CD, Ubuibi, 2007
“Women Take Back The Noise” is a massive three CD compilation of female noise artists in today’s music. With noise music having always been a primarily male-dominated genre of music one might be surprised that such a massive collection of female artists could be gathered in such a way. However, after three years of work from Ninah Pixie it all came together. The discs are divided into three main themes and are recommended to be played in order.
The first disc, “Orgonauta” represents the more dream-inducing and ambient side of experimental noise. Aedria Hughes “Moment of Truth” is a (mostly) high frequency drone piece that comes off to me as sounding a bit like “classical” drone composers (maybe Tony Conrad) mixed with the likes of many modern drone sculptors such as Andrew Liles or the Hafler Trio. The pre-recorded source sounds are droned out and messed with on the computer, most sounding nothing like the original sources. The sounds form different textures that are weaved in and out of each other, with rather nice results. Another highlight for me was “Plastic Footsteps” by Dark Muse. As the track name implies, footstep sounds are very prominent. Along with the other stuff going on it’s really not too hard to imagine this track as the sort of soundtrack when a person is walking down a dark hall being pursued by some fiendish being. Really, the entire disc manages to keep a very nice overall theme, which doesn’t seem like an easy task considering it is a compilation. One thing I love about “Orgonauta” is the bulk of it isn’t the type of Ambient music drift off to. It’s more a kind that creates a very dark atmosphere that I’m sure if certain people were to listen to it at night they’d be on edge with each creak of the floor and unexplained sound outside their window.
Next, when I popped in “Scheherazade”, I knew I was in for a treat when I saw the name Cosey Fanni Tutti on the list. Some of these tracks have an ambience feeling similar to the disc before. However, what I think keeps them different is what I suppose I could lazily call “glitchy” electronics, which are prevalent in many of the tracks. “Casio Flammeus” by Rotwangsrobot reminds me of a set of malfunctioning electronics being destroyed as they’re run through effect processors. For some reason, it almost reminds me of a malfunctioning version Faust track that I cannot remember the name of…I suppose I’ll get back to the earlier mentioned Cosey Fanni Tutti’s contribution, “Wired”. Prominent noisy guitar (that sounds very Throbbing Gristle to my ears) with electronics and programmed drums make for a very nice combination. Again, the theme of the disc is followed through with the rest of the tracks that further down the road of glitchy electronics, with each artist contributing something worthwhile.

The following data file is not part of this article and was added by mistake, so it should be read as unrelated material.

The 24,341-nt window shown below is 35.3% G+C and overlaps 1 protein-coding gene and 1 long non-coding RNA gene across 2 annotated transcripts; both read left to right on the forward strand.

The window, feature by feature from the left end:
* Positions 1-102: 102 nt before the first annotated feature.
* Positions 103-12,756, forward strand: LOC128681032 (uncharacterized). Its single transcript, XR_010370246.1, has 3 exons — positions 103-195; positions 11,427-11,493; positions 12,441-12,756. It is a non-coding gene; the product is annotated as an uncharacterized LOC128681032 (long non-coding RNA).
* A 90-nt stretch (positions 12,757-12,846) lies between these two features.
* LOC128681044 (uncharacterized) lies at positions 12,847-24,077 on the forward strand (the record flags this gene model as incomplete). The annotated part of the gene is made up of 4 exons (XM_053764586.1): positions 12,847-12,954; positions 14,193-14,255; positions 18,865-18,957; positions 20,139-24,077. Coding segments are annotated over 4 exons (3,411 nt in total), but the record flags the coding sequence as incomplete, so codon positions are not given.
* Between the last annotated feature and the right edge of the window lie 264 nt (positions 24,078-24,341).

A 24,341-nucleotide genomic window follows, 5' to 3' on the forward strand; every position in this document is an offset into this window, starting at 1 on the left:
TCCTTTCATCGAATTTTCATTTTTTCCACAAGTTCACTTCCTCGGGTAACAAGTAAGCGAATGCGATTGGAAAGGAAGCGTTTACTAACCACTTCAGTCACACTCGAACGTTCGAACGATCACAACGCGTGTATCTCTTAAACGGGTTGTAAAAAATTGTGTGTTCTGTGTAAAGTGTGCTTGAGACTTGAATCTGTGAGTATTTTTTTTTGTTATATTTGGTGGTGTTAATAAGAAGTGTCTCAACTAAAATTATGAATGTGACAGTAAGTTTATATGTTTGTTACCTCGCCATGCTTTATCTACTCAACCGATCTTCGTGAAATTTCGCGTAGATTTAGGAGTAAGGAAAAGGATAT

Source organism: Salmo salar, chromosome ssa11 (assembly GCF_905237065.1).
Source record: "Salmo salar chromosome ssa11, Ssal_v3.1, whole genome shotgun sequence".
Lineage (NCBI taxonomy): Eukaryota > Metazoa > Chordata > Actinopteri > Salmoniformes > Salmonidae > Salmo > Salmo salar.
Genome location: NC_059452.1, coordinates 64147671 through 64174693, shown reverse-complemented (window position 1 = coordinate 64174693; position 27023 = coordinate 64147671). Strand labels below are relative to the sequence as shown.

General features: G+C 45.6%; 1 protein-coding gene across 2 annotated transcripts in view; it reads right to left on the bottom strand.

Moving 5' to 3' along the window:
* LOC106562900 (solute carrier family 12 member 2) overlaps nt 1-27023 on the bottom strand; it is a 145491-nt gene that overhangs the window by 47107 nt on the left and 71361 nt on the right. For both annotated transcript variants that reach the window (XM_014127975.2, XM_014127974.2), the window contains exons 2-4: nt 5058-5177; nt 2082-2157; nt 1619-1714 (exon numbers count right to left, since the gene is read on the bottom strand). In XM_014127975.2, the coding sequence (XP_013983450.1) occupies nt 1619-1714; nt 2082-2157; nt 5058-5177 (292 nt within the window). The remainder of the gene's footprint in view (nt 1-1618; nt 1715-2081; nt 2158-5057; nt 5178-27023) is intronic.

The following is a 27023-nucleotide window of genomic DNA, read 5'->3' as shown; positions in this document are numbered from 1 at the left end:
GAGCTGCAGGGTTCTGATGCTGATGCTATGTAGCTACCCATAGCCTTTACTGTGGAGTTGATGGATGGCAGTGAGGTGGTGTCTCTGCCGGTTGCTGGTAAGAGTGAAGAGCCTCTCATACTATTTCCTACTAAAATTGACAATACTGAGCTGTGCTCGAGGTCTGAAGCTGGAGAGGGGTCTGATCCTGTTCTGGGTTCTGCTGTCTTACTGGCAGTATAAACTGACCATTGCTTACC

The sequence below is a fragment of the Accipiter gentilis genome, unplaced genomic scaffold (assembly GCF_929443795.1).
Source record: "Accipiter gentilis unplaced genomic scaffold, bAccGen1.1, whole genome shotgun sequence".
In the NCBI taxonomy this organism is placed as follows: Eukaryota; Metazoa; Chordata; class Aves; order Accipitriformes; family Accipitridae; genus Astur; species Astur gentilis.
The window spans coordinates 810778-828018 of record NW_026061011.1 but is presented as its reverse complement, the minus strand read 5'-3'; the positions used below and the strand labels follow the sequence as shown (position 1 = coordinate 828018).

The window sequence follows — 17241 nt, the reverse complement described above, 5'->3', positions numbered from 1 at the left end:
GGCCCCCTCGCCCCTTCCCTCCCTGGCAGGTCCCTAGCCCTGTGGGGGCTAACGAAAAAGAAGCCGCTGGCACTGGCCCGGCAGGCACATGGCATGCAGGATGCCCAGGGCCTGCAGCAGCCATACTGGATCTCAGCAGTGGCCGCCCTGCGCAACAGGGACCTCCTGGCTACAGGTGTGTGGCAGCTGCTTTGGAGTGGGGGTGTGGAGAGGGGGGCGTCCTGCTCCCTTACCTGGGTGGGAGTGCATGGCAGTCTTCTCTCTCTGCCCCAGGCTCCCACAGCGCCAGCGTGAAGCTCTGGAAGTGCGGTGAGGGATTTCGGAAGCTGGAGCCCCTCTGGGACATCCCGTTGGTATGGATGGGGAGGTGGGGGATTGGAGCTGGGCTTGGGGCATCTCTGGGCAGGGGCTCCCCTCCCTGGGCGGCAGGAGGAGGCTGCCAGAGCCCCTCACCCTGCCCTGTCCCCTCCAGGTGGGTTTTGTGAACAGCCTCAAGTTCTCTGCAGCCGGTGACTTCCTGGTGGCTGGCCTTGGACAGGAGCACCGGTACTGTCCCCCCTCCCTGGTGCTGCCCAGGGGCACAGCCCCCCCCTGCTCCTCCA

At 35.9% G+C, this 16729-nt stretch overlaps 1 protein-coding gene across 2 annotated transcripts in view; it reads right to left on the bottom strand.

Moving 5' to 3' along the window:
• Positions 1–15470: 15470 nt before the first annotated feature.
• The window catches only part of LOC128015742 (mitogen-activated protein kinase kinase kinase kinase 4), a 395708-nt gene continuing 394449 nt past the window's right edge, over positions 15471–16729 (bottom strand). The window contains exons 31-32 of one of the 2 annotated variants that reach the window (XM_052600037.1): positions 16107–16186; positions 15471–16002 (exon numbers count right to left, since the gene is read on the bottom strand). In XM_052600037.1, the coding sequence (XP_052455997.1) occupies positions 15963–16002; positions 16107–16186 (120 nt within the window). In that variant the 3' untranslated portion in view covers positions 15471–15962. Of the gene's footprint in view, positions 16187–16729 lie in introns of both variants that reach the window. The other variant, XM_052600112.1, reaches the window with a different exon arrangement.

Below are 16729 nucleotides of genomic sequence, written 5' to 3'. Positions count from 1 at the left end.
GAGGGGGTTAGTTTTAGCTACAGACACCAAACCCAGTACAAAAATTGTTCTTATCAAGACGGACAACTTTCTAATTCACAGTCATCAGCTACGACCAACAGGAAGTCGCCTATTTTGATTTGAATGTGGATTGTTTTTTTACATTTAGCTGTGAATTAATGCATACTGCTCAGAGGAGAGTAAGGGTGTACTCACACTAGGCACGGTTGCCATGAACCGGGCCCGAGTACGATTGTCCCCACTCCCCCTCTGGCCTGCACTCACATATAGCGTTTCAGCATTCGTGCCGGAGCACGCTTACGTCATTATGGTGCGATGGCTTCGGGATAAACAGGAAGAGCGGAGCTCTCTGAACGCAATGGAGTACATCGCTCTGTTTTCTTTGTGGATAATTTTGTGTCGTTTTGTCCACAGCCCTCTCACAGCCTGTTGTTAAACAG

Finally we have “Vociferous”, which is supposed to be the noisiest of the 3 discs. Since this is meant to be the noisiest, I was very relieved that it wasn’t chalk full of tracks blasting feedback with no direction or thought put into them. Tracks like “Signal” by Noveller, are quite harsh indeed but have direction and enough going on to keep them from being a wall of meaningless static. Insect Deli’s contribution “Cracked mandible” reminds me of some sort of noise-IDM hybrid, my only complaint with it being that it is so short (less than a minute!).
When all is said and done, we have a very strong collection of work by female Noise artists. If this is only a sample of what women are currently offering this scene, I think that the men who lazily blast feedback in the name of art have something to be truly scared of! This is a solid collection with a wide array of music, highly recommended for anyone with taste for something experimental or out of the norm. Another thing that needs to be pointed out about this release is the attached “Noise Cookie” which has an output jack and is a little circuit-bent device you can make some of your own noise with!
— Charlie Martineau